Biological classification 

 "Biological classification is a method by which biologists group and categorize species of organisms.

" Aims of Classification: 

There are two main aims of classification 
1- To determine similarities and differences among organisms so that they can be studied easily. 
 2- To find the evolutionary relationships among organisms. 


"The branch of biology which deals with classification is"called taxonomy" 


' The branch of biology which deals with classification and also traces the evolutionary history of organisms is known as systematics. "

 Basis of classification 

Evolutionry history

Classification is based on relationship amongst organisms and such relationship is got through similarity in form or structure. These similarities suggest that all organisms are related to one another at some point in their evolutionary histories. However, some organisms are more closely related than others. For example sparrows are more closely related to pigeons than to the insects. It means that the former two have common evolutionary histories.

Similarities in structure,biochemistry

 Biologists have classified all the known organisms into groups and subgroups on the basis of similarities. These similarities are seen in structures, biochemistry, cytology and genetics. Modern genetics has provided another type of information to taxonomists. The genetic differences between two studied organisms can be determined and can be used about similarities and differences in their structures and functions. 

Taxonomic Hierarchy

 "Taxa form a ladder, called taxonomic hierarchy.

" Taxa

 "The groups into which organisms are classified are known as taxonomic categories or taxa (singular “taxon”)" taxa form a ladder, called taxonomic hierarchy. All the organisms are divided into five Kingdoms. Then, on the basis of similarities, each K'ngdom is further divided. 


 A Phylum is a group of related classes 


A class is a group of related orders 


 A order is a group of related genera 


A genus is a group of related species 


A species is a group of similar organisms 

Species – The Basic Unit of Classification:

 Species is the basic unit of classification. “A species is a group of organisms which can interbreed freely among them and produce fertile offspring, but are reproductively isolated from all other such groups in nature.” Each species possesses its own distinct structural, ecological and behavioural characteristics. In the definition of species we must emphasize “in nature” because two organisms related to two different but closely related species can cross-breed under artificial conditions. In such unnatural crosses they produce infertile offspring.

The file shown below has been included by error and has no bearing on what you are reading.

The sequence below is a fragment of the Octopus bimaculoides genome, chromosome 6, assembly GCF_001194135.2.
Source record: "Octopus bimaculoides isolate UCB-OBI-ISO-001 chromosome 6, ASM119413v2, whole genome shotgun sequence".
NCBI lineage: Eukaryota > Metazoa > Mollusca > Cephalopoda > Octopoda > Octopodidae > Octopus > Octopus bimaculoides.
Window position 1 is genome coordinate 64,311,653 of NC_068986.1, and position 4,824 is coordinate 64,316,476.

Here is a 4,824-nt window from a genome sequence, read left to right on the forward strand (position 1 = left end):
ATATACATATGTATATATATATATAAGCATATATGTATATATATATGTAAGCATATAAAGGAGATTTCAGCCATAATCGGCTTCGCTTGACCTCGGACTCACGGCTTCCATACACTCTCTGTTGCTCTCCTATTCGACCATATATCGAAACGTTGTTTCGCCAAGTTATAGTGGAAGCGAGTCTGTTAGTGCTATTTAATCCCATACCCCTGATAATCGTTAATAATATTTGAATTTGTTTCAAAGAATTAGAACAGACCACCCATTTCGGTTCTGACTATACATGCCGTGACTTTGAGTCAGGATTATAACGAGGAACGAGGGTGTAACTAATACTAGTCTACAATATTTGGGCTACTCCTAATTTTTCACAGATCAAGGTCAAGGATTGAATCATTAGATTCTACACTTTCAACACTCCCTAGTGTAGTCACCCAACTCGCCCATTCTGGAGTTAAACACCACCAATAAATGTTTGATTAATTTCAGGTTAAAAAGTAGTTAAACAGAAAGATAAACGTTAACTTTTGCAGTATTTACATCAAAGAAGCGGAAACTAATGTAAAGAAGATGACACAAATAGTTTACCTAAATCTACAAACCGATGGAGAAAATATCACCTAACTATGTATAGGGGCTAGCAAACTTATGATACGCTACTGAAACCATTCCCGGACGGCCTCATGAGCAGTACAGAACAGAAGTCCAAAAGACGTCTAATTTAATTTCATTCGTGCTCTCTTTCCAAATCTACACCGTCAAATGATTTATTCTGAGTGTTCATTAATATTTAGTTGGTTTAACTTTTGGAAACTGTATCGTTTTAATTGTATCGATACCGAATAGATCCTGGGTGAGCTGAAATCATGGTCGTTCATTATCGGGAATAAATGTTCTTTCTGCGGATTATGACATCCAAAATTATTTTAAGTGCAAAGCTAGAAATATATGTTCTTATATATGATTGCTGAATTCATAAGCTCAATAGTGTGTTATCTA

Across between a male donkey and a female horse produces an infertile offspring, the mule. The criteria of interbreeding apply primarily to those that regularly interbreed among themselves. However, it cannot be used as a criterion for species recognition in the group of organisms where asexual reproduction predominates and they do not interbreed with one another.

 Early system of classification 

The earliest known system of classification of organises comes from the Greek philosopher Aristotle, who classified all living organisms known at that time as either in the group ‘plants’ or in ‘animals’. In 700s Abu-Usman Umer Aljahiz described the characteristics of 350 species of animals in his book. He wrote a lot about the life of ants. In 1172 Ibn Rushd (Averroes), who was a judge (Qazi) in Seville, translated and abridged Aristotle's book “de Anima (On the Soul)” into Arabic. His original commentary is now lost, but its translation into Latin is available. The last part of the 16th century and the beginning of the 17th, careful study of animals commenced, which 
served as an anatomical basis for classification.
 Scientists concerned with classification Since late in the 15th century, a number of science authors had become concerned with e method of classification. 
Some of them are: 

 Andrea Caesalpino

An Italian botanist Andrea Caesalpino (1519-1603) proposed the first methodical arrangement of plants. He divided plants into fifteen groups called “genera”.

 John Ray

 An English naturalist John Ray (1627-1705) published important works on plants’classification. 

  Augustus Quirinus Rivinus

 Augustus Quirinus Rivinus (1652-1723; German botanist) and Pitton de Tournefort (1656-1708; French botanist) introduced the practice of naming the P'ants according to their genera.
 Rivinus introduced the category of order and Tournefort introduced even more sophisticated categories of class, section, genus, and species. 

Modern classification 

 Modern classification has its root in the work of a Swedish biologist, Carolus Linnaeus, who grouped species according to similar physical characteristics. 

Preference of biologists 

 Biologists prefer the system that can provide maximum information about the basic differences and similarities among different organisms.

 Earlier classification system